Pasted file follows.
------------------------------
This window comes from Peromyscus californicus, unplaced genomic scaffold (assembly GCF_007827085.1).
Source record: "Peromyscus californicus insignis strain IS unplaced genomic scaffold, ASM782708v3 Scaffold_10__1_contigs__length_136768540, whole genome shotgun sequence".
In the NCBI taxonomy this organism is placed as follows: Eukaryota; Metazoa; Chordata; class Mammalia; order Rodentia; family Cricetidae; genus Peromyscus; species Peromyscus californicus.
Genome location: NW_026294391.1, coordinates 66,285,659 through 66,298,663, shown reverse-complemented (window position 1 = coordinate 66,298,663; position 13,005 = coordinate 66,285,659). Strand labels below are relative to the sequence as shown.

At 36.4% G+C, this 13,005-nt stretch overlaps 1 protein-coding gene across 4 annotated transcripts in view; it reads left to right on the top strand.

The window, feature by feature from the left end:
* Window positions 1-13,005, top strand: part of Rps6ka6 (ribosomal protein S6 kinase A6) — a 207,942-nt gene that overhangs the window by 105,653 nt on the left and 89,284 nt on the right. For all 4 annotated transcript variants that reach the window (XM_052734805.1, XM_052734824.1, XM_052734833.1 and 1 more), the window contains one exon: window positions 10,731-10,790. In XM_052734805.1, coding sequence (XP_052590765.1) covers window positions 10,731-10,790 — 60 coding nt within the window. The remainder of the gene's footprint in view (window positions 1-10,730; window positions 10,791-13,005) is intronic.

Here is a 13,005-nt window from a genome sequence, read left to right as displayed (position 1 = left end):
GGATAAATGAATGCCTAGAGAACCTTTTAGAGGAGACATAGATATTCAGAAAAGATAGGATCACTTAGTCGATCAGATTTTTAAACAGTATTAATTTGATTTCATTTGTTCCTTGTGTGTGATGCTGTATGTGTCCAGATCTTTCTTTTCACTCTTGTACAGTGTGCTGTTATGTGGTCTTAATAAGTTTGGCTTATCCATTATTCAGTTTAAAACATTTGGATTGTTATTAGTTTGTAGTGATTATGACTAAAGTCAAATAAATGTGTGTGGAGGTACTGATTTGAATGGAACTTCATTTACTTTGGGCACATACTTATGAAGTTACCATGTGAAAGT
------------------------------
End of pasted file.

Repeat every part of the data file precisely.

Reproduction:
This window comes from Peromyscus californicus, unplaced genomic scaffold (assembly GCF_007827085.1).
Source record: "Peromyscus californicus insignis strain IS unplaced genomic scaffold, ASM782708v3 Scaffold_10__1_contigs__length_136768540, whole genome shotgun sequence".
In the NCBI taxonomy this organism is placed as follows: Eukaryota; Metazoa; Chordata; class Mammalia; order Rodentia; family Cricetidae; genus Peromyscus; species Peromyscus californicus.
Genome location: NW_026294391.1, coordinates 66,285,659 through 66,298,663, shown reverse-complemented (window position 1 = coordinate 66,298,663; position 13,005 = coordinate 66,285,659). Strand labels below are relative to the sequence as shown.

At 36.4% G+C, this 13,005-nt stretch overlaps 1 protein-coding gene across 4 annotated transcripts in view; it reads left to right on the top strand.

The window, feature by feature from the left end:
* Window positions 1-13,005, top strand: part of Rps6ka6 (ribosomal protein S6 kinase A6) — a 207,942-nt gene that overhangs the window by 105,653 nt on the left and 89,284 nt on the right. For all 4 annotated transcript variants that reach the window (XM_052734805.1, XM_052734824.1, XM_052734833.1 and 1 more), the window contains one exon: window positions 10,731-10,790. In XM_052734805.1, coding sequence (XP_052590765.1) covers window positions 10,731-10,790 — 60 coding nt within the window. The remainder of the gene's footprint in view (window positions 1-10,730; window positions 10,791-13,005) is intronic.

Here is a 13,005-nt window from a genome sequence, read left to right as displayed (position 1 = left end):
GGATAAATGAATGCCTAGAGAACCTTTTAGAGGAGACATAGATATTCAGAAAAGATAGGATCACTTAGTCGATCAGATTTTTAAACAGTATTAATTTGATTTCATTTGTTCCTTGTGTGTGATGCTGTATGTGTCCAGATCTTTCTTTTCACTCTTGTACAGTGTGCTGTTATGTGGTCTTAATAAGTTTGGCTTATCCATTATTCAGTTTAAAACATTTGGATTGTTATTAGTTTGTAGTGATTATGACTAAAGTCAAATAAATGTGTGTGGAGGTACTGATTTGAATGGAACTTCATTTACTTTGGGCACATACTTATGAAGTTACCATGTGAAAGT